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|Jmol-3D images||Image 1|
|Molar mass||20.01 g mol−1|
|Density||1.15 g/L, gas (25 °C)
0.99 g/mL, liquid (19.5 °C)
-83.6 °C, 190 K, -118 °F
19.5 °C, 293 K, 67 °F
|Solubility in water||miscible|
|Refractive index (nD)||1.00001|
|Dipole moment||1.86 D|
|Std enthalpy of
|−13.66 kJ/g (gas)
−14.99 kJ/g (liquid)
|8.687 J/g K (gas)|
|Other anions||Hydrogen chloride
|Other cations||Sodium fluoride|
|Related compounds||Hydrofluoric acid|
| (what is: /?)
Except where noted otherwise, data are given for materials in their standard state (at 25 °C, 100 kPa)
Hydrogen fluoride is a highly dangerous gas, forming corrosive and penetrating hydrofluoric acid upon contact with tissue. The gas can also cause blindness by rapid destruction of the corneas.
Near or above room temperature, HF is a colorless gas. Below −83.6 °C (−118.5 °F), HF forms orthorhombic crystals, consisting of zig-zag chains of HF molecules. The HF molecules, with a short H–F bond of 95 pm, are linked to neighboring molecules by intermolecular H–F distances of 155 pm.
Liquid HF also consists of chains of HF molecules, but the chains are shorter, consisting on average of only five or six molecules. The higher boiling point of HF relative to analogous species, such as HCl, is attributed to hydrogen bonding between HF molecules, as indicated by the existence of chains even in the liquid state.
AcidityThe acidity of hydrofluoric acid solutions vary with concentration owing to hydrogen-bond interactions of the fluoride ion. Dilute solutions are weakly acidic with an acid ionization constant Ka = 6.6×10−4 (or pKa = 3.18), in contrast to corresponding solutions of the other hydrogen halides which are strong acids. Concentrated solutions of hydrogen fluoride are much more strongly acid than implied by this value, as shown by measurements of the Hammett acidity function H0 (or “effective pH”). For 100%, HF has an H0, estimated to be between −10.2 and −11, which is comparable to the value −12 for sulfuric acid.
In thermodynamic terms, HF solutions are highly non-ideal, with the activity of HF increasing much more rapidly than its concentration. The weak acidity in dilute solution is sometimes attributed to the high H—F bond strength, which combines with the high dissolution enthalpy of HF to outweigh the more negative enthalpy of hydration of the fluoride ion. However, Giguère and Turrell have shown by infrared spectroscopy that the predominant solute species is the hydrogen-bonded ion-pair [H3O+•F−], which suggests that the ionization can be described as a double equilibrium:
- H2O + HF [H3O+•F−] H3O+ + F−
In concentrated solution, the additional HF causes the ion pair to dissociate with formation of the hydrogen-bonded hydrogen difluoride ion.
- [H3O+•F−] + HF H3O+ + HF2−
- 2 HF H2F+ + F−
The acidity of anhydrous HF can be increased even further by the addition of Lewis acids such as SbF5, which can reduce H0 to −21.
Production and usesHydrogen fluoride is produced as by the action of sulfuric acid on pure grades of the mineral fluorite and also as a side-product of the extraction of the fertilizer precursor phosphoric acid from various minerals. See also hydrofluoric acid.
The anhydrous compound hydrogen fluoride is more commonly used than its aqueous solution, hydrofluoric acid. HF serves as a catalyst in alkylation processes in oil refineries. A component of high-octane gasoline called "alkylate" is generated in Alkylation units that combine C3 and C4 olefins and isobutane to generate gasoline.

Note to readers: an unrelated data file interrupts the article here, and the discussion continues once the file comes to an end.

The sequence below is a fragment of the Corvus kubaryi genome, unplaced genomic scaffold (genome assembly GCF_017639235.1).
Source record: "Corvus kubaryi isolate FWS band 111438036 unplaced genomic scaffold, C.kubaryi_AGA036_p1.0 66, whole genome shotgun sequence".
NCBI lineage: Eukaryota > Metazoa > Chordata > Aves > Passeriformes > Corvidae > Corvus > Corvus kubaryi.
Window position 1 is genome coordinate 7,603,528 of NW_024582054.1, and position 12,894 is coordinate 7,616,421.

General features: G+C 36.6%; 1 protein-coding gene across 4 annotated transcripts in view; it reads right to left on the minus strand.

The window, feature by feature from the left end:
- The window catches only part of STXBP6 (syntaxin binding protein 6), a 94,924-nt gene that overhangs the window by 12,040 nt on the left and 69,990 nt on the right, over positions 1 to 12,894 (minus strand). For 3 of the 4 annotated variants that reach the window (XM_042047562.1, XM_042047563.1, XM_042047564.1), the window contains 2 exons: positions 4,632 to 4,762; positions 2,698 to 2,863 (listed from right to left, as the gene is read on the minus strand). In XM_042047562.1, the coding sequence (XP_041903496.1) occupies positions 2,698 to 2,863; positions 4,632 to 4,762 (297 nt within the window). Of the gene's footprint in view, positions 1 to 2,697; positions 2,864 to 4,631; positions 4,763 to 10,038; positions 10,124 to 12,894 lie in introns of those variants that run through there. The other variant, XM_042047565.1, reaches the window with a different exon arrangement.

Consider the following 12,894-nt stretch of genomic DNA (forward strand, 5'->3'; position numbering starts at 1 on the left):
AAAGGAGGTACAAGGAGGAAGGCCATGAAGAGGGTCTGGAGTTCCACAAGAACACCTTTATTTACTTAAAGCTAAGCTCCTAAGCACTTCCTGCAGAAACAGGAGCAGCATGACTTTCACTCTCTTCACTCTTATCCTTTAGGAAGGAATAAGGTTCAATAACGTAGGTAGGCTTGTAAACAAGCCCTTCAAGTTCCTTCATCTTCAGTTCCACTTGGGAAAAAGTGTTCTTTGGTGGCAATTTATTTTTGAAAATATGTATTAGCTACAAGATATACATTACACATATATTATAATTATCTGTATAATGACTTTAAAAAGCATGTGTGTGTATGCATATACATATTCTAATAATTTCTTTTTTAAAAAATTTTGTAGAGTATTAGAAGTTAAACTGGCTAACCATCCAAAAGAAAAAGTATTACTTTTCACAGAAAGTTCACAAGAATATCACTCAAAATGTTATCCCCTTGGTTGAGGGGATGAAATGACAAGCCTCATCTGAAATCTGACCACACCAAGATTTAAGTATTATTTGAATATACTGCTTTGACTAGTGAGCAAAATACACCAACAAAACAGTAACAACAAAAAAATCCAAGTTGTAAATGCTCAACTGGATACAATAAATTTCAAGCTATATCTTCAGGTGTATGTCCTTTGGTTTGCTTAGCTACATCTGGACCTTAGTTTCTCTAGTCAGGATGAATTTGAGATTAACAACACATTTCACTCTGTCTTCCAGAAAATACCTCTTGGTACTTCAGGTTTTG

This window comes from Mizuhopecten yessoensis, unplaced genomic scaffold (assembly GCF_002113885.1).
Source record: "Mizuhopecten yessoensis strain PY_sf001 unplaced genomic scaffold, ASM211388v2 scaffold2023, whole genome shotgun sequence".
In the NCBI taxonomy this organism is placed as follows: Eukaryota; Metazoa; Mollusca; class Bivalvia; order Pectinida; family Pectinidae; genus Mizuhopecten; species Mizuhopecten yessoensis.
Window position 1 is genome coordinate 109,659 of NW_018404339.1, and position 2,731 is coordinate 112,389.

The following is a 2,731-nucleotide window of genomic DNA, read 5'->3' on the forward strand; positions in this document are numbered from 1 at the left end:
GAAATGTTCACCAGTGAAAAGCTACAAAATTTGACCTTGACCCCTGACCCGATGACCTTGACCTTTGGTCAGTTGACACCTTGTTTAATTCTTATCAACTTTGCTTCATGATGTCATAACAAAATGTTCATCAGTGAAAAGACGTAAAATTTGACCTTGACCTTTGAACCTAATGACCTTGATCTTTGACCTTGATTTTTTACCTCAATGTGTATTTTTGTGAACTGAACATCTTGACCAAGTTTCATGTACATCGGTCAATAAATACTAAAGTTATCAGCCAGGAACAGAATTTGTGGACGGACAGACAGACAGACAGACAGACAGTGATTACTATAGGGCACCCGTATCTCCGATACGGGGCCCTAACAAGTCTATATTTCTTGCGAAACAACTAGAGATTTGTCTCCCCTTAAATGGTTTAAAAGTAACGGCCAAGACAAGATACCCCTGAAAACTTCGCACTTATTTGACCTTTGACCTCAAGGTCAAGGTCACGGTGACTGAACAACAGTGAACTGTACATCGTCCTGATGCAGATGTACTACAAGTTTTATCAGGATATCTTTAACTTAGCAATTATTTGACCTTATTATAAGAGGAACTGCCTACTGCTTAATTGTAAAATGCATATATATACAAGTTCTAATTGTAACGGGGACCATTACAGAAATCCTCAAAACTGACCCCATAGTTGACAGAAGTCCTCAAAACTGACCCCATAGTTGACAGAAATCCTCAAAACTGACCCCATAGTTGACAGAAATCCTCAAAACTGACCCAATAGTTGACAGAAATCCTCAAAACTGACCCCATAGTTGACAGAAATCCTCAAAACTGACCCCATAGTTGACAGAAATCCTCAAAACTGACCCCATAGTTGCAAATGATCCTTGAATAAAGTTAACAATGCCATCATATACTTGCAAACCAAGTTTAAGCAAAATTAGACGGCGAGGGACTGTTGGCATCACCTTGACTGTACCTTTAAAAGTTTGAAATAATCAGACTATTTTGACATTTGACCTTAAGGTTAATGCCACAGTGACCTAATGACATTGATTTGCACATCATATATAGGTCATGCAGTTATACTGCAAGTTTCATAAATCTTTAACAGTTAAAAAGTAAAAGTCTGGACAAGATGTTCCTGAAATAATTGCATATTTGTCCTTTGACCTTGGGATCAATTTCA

HF is a reactive solvent in the electrochemical fluorination of organic compounds. In this approach, HF is oxidized in the presence of a hydrocarbon and the fluorine replaces C–H bonds with C–F bonds. Perfluorinated carboxylic acids and sulfonic acids are produced in this way.
Hydrogen fluoride is an important catalyst used in the majority of the installed linear alkyl benzene production in the world. The process involves dehydrogenation of n-paraffins to olefins, and subsequent reaction with benzene using HF as catalyst.
Elemental fluorine, F2, is prepared by electrolysis of a solution of HF and potassium bifluoride. The potassium bifluoride is needed because anhydrous hydrogen fluoride does not conduct electricity. Several million kilograms of F2 are produced annually.
Acyl chlorides or acid anhydrides react with hydrogen fluoride to give acyl fluorides.
HF is often used in palynology to remove silicate minerals, for extraction of dinoflagellate cysts, acritarchs and chitinozoans.
Health effectshydrofluoric acid, which is highly corrosive and toxic, and requires immediate medical attention upon exposure.
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- Mclain, Sylvia E.; Benmore, CJ; Siewenie, JE; Urquidi, J; Turner, JF (2004). "On the Structure of Liquid Hydrogen Fluoride". Angewandte Chemie, International Edition 43 (15): 1952–55. doi:10.1002/anie.200353289. PMID 15065271.
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- Radu Iftimie, Vibin Thomas, Sylvain Plessis, Patrick Marchand, and Patrick Ayotte (2008). "Spectral Signatures and Molecular Origin of Acid Dissociation Intermediates". J. Am. Chem. Soc. 130 (18): 5901. doi:10.1021/ja077846o. PMID 18386892.
- F.A. Cotton and G. Wilkinson, Advanced Inorganic Chemistry p. 104
- J. Aigueperse, P. Mollard, D. Devilliers, M. Chemla, R. Faron, R. Romano, J. P. Cuer, “Fluorine Compounds, Inorganic” in Ullmann’s Encyclopedia of Industrial Chemistry, Wiley-VCH, Weinheim, 2005 doi:10.1002/14356007.a11_307.
- M. Jaccaud, R. Faron, D. Devilliers, R. Romano “Fluorine” in Ullmann’s Encyclopedia of Industrial Chemistry, Wiley-VCH, Weinheim, 2005 doi:10.1002/14356007.a11_293.
- G Olah and S Kuhn "Preparation of Acyl Fluorides with Anhydrous Hydrogen Fluoride. The General Use of the Method of Colson and Fredenhagen" J. Org. Chem., 1961, vol. 26, 237-238.doi:10.1021/jo01060a600
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